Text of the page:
A further example is cordless vacuum cleaner handsticks. After strong sales in 2021, there has been clear deceleration in demand this year. Hence price promotion sales (15%+ price cut) for this product group have grown by almost 30% compared to last year. I also expect to see strong discounting for these products during the coming Q4 peak season 2022.
A 3rd example is lower priced IT products; the IT product group has suffered demand drops this year, after saturation in recent years. Promotion activity has therefore more than doubled during Jan-Aug this year compared to last, but mostly for items selling below USD1000.
Where can we expect moderate or no discounts during Black Friday 2022?
Products that are still enjoying stable or strong demand will naturally see far less drive for discounting. A prime example is robot vacuum cleaners with dirt extraction (docking station). Sales of these have more than doubled this year compared to last – resulting in a drop in the share of price cut promotions.
Interestingly, premium IT products – those above USD1000 – have not seen the increase in price promotions that I mentioned above for lower-priced IT. Discounting activity has been limited to the lower priced products.
How to drive premium sales in 2022 peak season
The split situation for lower-price versus premium IT products shown above is likely down to the polarization of consumers that has been accentuated by the mounting cost-of-living crisis.
Lower-income shoppers who would usually buy in the entry or standard price bands are heavily reducing or postponing their spend. But higher-income shoppers who habitually buy premium products are more ‘crisis resistant’ and continue to buy in the top-end of the markets, and at a relatively stable level of spend. While there are some early indications of a move to ‘affordable premium’, we nevertheless expect this consumer segment to continue to purchase in the premium end during the peak season.
The question is, how can retailers and manufacturers make it even easier for shoppers to make the mental sum that triggers them to decide on a more premium product, rather than a basic one, this Black Friday?
Our #1 recommendation: show consumers how to minimize the "total lifecycle cost” by investing more upfront.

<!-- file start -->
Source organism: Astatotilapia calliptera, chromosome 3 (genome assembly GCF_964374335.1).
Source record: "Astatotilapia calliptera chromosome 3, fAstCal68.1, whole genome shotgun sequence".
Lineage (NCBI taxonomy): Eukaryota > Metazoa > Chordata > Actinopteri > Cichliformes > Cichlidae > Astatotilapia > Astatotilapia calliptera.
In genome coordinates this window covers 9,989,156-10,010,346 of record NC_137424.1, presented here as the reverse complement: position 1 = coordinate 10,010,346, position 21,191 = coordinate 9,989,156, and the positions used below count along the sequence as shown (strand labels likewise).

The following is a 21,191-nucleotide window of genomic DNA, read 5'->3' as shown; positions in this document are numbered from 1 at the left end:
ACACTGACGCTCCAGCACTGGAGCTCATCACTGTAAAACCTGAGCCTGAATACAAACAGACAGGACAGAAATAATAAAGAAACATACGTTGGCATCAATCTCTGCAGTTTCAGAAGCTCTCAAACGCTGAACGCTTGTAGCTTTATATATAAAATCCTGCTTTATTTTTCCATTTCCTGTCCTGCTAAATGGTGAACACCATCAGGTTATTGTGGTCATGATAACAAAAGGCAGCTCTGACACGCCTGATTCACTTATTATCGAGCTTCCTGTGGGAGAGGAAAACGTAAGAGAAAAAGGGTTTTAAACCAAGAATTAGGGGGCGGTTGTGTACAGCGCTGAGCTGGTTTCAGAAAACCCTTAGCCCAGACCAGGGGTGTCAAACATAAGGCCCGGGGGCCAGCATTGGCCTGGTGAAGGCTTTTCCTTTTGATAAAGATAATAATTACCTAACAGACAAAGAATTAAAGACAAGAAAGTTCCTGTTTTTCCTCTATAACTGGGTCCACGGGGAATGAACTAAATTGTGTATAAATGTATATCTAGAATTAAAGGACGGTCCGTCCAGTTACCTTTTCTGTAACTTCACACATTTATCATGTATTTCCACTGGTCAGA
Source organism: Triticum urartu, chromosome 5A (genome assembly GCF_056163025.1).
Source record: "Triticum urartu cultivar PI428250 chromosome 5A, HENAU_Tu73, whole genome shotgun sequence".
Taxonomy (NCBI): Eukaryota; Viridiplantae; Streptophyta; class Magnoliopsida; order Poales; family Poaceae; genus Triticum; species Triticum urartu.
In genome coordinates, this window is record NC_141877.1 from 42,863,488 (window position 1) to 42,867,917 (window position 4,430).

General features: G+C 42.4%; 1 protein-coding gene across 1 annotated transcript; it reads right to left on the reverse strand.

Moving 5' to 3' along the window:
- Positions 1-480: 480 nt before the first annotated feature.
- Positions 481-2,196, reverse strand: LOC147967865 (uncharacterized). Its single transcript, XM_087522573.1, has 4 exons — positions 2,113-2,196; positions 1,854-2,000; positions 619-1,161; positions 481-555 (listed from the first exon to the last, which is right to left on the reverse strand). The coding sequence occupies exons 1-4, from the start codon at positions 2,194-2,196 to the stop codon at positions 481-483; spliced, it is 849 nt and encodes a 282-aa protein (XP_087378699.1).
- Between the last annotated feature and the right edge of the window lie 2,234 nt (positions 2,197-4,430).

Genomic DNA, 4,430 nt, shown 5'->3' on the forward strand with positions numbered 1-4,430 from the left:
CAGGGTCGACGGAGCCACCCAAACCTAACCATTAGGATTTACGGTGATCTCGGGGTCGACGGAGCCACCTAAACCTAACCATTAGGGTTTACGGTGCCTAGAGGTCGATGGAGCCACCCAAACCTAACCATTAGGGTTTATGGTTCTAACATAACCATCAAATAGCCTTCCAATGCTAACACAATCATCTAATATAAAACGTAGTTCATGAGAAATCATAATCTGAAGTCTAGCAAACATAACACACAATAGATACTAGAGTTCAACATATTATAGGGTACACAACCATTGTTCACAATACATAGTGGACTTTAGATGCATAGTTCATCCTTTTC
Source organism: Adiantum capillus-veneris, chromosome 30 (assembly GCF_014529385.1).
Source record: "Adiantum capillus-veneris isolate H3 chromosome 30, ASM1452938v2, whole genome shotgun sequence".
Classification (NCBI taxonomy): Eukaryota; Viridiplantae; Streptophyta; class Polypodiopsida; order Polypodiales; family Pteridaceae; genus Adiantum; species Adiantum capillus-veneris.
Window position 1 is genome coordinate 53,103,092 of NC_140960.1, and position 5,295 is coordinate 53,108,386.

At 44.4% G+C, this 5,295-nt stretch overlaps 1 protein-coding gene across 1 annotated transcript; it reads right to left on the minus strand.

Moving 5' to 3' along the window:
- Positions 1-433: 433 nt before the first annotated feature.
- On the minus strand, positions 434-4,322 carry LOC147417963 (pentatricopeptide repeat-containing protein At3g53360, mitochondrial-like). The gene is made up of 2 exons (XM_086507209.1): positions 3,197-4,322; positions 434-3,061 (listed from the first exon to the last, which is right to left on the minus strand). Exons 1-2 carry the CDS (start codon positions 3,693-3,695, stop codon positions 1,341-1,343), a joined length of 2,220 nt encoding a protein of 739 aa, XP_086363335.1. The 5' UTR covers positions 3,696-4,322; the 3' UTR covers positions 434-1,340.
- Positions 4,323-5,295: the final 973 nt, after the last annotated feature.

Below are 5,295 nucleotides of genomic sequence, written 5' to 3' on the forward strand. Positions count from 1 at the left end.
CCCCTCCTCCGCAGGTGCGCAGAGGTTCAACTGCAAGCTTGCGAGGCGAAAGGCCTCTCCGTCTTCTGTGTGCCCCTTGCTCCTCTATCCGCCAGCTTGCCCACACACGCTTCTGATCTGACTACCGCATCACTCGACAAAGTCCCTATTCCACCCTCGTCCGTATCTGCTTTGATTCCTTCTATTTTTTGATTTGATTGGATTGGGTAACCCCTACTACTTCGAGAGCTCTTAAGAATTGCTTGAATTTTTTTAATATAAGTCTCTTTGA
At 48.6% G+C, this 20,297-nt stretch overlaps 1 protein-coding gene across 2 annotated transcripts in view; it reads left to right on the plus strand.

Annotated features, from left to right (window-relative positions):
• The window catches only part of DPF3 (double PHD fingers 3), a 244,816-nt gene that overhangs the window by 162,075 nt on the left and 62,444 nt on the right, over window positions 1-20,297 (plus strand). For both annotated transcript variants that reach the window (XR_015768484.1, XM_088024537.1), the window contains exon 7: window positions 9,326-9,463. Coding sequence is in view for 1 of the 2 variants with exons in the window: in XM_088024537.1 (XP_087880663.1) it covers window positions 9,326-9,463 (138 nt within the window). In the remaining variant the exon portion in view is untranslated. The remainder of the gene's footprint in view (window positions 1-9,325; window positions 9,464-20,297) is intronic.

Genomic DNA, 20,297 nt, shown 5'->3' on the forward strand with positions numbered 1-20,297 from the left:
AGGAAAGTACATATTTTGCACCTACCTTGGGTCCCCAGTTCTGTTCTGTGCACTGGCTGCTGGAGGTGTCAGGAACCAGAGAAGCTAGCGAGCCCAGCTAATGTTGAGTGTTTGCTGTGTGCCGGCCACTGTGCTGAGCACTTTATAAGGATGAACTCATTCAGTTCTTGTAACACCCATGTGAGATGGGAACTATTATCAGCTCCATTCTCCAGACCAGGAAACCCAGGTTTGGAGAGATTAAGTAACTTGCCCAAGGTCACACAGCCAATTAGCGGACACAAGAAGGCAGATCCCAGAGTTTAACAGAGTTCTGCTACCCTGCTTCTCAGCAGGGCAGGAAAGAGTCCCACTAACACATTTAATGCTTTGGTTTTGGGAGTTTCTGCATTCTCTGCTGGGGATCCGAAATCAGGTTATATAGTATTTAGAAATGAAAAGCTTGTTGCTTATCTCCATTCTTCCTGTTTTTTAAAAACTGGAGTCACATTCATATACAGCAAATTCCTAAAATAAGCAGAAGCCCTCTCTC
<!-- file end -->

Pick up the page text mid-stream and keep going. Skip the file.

Focus your advertising on how your higher-end products deliver far greater durability, or eco-credentials, or upgradeability and repair-ability and energy efficiency than the cheaper models. Show shoppers that, by spending a bit more now, they get a far greater monetary return over the full lifecycle of the product.
Take TVs and laptops (as well as most non-essential SDAs) as examples. Energy efficiency plays a very low part in consumers’ decision-making when choosing which model to buy in this area – if it is even considered at all. But a clear winner is when you can show that the increased durability, repair-ability and upgradability / updateability of one model over another delivers long-term money savings for the owner. This means that strong hardware and upgradable software, as well as powerful performance features, will trigger more premium purchases, even among consumers battling with inflation.
For MDA, however, the energy efficiency of a model plays an especially important role for consumers when deciding which item to buy. Best-in class energy labels, as well as low absolute energy consumption, can be leveraged easily in the face of soaring household energy bills. This is especially so for fridges and freezers, which are running constantly night and day, as well as Tumble Dryers, which use the highest average amount of energy. In washing machines, buying an A-rated model rather than a C-rated one could save 100kwh/year over 12 years (the average replacement cycle for MDA). Retailers should urge consumers that the long-term saving in energy bills more than offsets the increased initial purchase cost of buying a higher-end model – especially if the price of energy keeps rising into 2023 and beyond.
Plan with precision in 2023 with GfK State of Consumer Tech & Durables Report